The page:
Featured WorklogsStaff Builds

RAGE 2 Dreamcast Mod for Bethesda by Dewayne Carel

What is old, is new again

Article Pages:

A while back Tim Willits of id software reached out to me about doing a case mod for a new game that would be coming out. It turned out that the team working on the RAGE 2 game wanted something special. I was thinking it would be a fun project. Then this happened… “So, we would like to mod a SEGA Dreamcast, but it needs to be able to run RAGE 2 without problems and look stock. Can you do this?” “No problem, it can be done” (thinking to myself what the hell did I just get myself into). Thus the journey began to make this RAGE 2 Dreamcast Mod into reality.

After the shock wore off that I just agreed to create a one-of-a-kind custom Dreamcast PC I knew I had to get my sh#* together and get moving. Believe it or not, I actually had an old SEGA Dreamcast in one of my closets. Taking it out I soon realized just how small this thing was its height and width. Needless to say, I once again said some choice words to myself. But I am a modder and I have been doing this for almost two decades. Nothing will stop me (fingers crossed).

I did not want to destroy a working Dreamcast, let alone my families. So off to eBay, I went. I did not realize that you could buy just the shell of the console, which made me so happy. I quickly bought one so that I could dive deep into this project.  Now you must remember that the two major things about this project are that –

1) It must be able to play RAGE 2 at least at 1080 x 1920 with great details
2) It must look like a stock Dreamcast with no hardware sticking out of it away where

Here is the shell as I got it. If you look closely you can tell that the top and bottom half are not the same color.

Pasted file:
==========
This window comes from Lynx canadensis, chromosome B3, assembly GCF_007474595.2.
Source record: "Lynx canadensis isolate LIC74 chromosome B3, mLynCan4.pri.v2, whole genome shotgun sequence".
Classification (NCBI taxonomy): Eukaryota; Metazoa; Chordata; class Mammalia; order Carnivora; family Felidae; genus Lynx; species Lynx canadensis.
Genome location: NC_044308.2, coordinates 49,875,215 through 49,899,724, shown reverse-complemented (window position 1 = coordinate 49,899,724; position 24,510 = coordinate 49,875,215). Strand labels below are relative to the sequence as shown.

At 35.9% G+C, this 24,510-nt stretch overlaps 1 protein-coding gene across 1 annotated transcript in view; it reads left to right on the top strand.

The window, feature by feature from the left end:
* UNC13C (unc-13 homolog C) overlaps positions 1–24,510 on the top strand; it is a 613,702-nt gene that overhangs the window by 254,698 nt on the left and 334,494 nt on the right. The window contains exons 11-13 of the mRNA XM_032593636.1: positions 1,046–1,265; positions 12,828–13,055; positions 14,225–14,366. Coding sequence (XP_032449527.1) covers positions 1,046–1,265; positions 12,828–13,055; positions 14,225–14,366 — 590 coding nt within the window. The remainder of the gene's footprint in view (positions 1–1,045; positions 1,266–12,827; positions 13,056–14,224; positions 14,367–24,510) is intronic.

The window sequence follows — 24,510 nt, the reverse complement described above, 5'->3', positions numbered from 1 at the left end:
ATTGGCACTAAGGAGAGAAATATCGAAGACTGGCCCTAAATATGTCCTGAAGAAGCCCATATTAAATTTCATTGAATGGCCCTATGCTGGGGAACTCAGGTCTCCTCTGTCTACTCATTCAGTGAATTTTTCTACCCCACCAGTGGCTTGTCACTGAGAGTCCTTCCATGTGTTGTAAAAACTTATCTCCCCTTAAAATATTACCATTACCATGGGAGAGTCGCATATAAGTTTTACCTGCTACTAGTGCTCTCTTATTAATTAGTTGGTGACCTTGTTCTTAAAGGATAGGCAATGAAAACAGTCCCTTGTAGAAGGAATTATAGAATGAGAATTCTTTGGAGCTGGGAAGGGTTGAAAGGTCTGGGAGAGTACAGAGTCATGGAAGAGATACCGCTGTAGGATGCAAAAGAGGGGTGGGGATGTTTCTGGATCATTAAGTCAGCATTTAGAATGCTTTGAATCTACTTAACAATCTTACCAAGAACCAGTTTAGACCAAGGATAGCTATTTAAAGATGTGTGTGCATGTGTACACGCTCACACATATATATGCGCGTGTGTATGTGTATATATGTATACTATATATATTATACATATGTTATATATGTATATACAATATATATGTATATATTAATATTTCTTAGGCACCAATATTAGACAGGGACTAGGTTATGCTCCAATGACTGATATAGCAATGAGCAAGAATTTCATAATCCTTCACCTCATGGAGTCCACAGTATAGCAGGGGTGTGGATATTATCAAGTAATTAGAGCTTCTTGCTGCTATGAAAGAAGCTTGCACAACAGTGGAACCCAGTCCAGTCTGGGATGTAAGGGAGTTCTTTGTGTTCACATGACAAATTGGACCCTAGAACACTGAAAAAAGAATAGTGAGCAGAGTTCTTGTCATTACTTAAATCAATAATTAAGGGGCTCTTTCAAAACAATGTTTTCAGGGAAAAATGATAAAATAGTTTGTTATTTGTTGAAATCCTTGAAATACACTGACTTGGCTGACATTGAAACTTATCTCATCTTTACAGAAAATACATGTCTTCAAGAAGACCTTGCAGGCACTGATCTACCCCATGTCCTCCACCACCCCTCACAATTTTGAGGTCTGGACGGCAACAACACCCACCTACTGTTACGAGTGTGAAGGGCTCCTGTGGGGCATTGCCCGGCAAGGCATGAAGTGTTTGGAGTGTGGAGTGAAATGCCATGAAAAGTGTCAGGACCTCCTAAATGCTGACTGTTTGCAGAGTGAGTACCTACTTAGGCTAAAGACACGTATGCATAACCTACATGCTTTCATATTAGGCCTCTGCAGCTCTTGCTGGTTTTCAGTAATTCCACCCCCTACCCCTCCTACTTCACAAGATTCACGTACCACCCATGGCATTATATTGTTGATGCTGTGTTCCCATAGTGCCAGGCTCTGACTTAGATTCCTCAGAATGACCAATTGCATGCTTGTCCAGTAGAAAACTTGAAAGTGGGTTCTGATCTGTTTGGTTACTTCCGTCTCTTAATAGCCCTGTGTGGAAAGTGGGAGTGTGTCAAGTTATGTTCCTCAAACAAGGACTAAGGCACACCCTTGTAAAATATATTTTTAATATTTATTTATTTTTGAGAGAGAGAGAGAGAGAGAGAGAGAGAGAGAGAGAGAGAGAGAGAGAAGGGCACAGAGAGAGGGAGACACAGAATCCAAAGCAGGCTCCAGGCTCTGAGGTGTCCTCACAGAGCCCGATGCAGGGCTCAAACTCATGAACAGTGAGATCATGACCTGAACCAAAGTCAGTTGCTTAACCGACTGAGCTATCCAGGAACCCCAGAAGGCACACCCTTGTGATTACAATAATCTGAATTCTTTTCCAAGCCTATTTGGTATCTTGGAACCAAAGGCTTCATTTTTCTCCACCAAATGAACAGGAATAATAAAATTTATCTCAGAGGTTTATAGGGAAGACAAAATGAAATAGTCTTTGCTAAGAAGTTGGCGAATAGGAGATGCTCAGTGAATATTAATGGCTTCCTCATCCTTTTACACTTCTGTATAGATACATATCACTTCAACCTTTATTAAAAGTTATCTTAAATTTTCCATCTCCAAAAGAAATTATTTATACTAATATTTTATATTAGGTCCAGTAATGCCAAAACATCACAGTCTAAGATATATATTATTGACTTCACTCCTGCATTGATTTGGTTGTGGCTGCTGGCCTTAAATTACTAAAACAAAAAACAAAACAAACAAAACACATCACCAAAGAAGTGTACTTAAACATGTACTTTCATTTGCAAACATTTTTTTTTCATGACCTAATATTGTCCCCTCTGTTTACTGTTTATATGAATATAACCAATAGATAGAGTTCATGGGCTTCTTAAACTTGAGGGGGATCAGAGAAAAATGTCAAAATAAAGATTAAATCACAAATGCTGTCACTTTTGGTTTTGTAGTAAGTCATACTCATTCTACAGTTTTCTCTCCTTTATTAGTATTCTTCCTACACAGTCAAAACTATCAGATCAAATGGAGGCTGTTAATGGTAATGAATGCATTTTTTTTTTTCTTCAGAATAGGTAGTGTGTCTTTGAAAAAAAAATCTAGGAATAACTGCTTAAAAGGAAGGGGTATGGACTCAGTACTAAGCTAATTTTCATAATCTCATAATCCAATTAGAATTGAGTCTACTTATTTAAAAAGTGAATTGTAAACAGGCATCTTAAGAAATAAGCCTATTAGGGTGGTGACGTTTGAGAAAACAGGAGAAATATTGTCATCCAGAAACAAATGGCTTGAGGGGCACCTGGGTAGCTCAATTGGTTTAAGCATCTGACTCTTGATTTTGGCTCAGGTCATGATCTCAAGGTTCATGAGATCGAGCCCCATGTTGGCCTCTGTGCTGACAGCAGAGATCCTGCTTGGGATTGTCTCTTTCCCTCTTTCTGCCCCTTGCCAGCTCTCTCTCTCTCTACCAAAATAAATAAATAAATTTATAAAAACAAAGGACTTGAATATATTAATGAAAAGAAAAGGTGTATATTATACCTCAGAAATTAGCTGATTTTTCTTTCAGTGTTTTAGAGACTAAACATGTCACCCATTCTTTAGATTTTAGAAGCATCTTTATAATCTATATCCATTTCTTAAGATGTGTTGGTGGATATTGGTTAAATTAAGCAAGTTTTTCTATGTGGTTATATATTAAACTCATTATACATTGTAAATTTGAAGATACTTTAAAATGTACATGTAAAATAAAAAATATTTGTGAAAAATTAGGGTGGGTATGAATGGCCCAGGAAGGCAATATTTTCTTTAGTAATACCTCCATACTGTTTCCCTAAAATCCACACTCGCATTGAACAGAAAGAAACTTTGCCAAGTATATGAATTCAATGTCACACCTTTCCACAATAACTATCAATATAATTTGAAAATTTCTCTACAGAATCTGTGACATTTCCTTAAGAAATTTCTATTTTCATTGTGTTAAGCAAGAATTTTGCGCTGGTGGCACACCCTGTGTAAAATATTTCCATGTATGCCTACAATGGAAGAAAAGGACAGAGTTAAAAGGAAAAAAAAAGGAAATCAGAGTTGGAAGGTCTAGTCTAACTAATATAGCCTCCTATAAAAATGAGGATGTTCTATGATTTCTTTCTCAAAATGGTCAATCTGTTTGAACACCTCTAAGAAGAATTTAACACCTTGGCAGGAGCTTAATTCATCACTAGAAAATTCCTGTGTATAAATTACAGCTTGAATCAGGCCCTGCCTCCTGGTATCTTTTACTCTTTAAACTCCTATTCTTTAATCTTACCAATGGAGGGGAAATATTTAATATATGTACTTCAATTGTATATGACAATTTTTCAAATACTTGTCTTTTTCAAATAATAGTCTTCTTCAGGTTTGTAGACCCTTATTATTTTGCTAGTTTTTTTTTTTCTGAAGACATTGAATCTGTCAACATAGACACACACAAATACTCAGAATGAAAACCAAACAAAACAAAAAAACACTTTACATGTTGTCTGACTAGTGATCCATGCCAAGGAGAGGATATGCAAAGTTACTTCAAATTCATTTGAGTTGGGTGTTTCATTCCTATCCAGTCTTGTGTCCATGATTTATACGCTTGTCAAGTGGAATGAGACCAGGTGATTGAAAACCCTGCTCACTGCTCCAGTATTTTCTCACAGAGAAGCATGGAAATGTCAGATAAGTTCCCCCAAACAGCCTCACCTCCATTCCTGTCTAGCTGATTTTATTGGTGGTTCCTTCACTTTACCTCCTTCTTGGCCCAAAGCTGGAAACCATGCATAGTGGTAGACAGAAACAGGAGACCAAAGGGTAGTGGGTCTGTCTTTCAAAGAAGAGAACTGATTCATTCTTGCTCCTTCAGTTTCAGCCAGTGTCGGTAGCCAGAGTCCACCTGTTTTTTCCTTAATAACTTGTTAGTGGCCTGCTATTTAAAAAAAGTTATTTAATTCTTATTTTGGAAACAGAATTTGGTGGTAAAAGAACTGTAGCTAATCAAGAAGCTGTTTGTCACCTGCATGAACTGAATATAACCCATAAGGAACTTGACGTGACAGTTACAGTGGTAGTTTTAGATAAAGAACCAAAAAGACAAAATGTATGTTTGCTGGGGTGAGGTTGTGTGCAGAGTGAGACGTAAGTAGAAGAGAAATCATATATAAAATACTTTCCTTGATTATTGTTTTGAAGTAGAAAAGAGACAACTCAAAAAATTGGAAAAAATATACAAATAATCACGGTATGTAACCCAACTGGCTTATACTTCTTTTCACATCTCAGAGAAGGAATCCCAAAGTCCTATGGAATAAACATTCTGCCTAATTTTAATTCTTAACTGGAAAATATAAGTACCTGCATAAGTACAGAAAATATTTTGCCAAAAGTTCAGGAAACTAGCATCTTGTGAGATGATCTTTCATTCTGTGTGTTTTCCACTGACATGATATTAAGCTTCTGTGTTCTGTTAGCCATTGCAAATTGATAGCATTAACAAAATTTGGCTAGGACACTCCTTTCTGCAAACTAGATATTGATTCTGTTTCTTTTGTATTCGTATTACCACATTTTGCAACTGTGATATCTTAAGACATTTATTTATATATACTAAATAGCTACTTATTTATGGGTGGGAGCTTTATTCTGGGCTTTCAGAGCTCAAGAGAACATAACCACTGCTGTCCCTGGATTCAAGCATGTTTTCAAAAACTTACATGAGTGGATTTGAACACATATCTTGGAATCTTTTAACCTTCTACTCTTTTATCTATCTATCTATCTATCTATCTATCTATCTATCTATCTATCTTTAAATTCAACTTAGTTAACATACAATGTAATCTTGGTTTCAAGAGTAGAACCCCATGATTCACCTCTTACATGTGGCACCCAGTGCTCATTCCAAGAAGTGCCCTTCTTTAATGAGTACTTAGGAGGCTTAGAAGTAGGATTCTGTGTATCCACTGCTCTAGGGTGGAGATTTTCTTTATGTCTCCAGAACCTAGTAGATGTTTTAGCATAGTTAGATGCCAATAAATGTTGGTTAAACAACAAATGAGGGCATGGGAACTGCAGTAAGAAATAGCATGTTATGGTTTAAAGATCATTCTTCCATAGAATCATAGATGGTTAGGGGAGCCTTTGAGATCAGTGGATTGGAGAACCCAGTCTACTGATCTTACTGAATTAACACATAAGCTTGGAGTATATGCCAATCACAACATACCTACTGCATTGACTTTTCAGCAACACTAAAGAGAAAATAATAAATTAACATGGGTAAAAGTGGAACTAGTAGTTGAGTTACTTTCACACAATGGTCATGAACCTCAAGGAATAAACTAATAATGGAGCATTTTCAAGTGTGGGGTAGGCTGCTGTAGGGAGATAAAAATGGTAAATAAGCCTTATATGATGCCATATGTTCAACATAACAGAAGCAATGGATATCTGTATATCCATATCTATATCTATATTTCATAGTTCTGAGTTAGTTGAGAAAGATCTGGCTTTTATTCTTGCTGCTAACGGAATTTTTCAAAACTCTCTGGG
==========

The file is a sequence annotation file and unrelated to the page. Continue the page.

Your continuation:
Missing here is the modem accessories, which I had to buy and just use the outer shell of it.

Taking some quick measurements I soon found out that the maximum space I had on the inside was about 7 inches by 7 inches by 2.75 inches high. Not a lot of space to put stuff into. I also realized that most everything inside the shell would have to go.



So out came the Dremel and things started to disappear.

Trying to find hardware for a full system to fit in the tiny space was really becoming a challenge. Searching and contacting all of the manufacturers we work with kept leading to “almost” or “not quite” endings. Finally one day, after weeks of searching, one of the Modders Inc team members said “Hey what about the Alienware Alpha R2?” when he said that “DING! Winner, winner chicken dinner!” went off in my head. Looking just 20 feet to my right I had one sitting under my TV for an HTPC. Out comes the tape measure and well it might just work. I took mine apart, did some testing and unbelievably the measurements were almost right on the money – within a 1/8 of an inch. Off to the Alienware, website to buy one… if they still make them.

AH! They had some in their old stock and one was on the way to the house within a week.

1/8 of an inch doesn’t sound like much but more modding was needed to be done to the Dreamcast shell.

I had to remove the whole area that once was where the CD reader was. Again taking great care to make sure that it looked stock when closed. I made sure that the lid could be opened in case more cooling to the hardware was needed, plus you could see what was actually inside the Dreamcast mod.

The rear of the shell needs to be cut to allow the redesigned I/O plate to sit perfectly flat in the shell.

 

To will try and shorten up the story/worklog and well truthfully I did not take that many pictures as there was a lot of work to be done. I did have to do a lot of mods (it may not look like it, which is the whole point of the Dreamcast mod and over 100 hours of work) to the inside of the shell, made special plugs to go inside of the controller ports to make them look stock. Wiring to make the original start button be the new start button. Lighting all the things that lighted up before. Add some air flow ports that looked like it was part of the case from the factory and some redesign of the hardware location. Added more memory, an SSD, Windows 10 and more. Repainted to it almost stock color.

All-in-all it was an awesome project to do and I am very proud of how it came out looking as if SEGA made this.

 

Note: Just before it was to be shipped Bethesda wanted a color change.

I was not fond of this version. I  liked that they painted it black.

Article Pages:
Tags

Dewayne Carel

Dewyane began in the case modding scene when it was just starting out many years ago. Shortly after that, he started Modders-Inc to help others learn how to create and have fun with PC case mods. He has created works for the likes of Bethesda, Cooler Master, ASUS, CPU Magazine, Razer, Zotac and more.

Got something to say, then say it!

Back to top button
Close
Close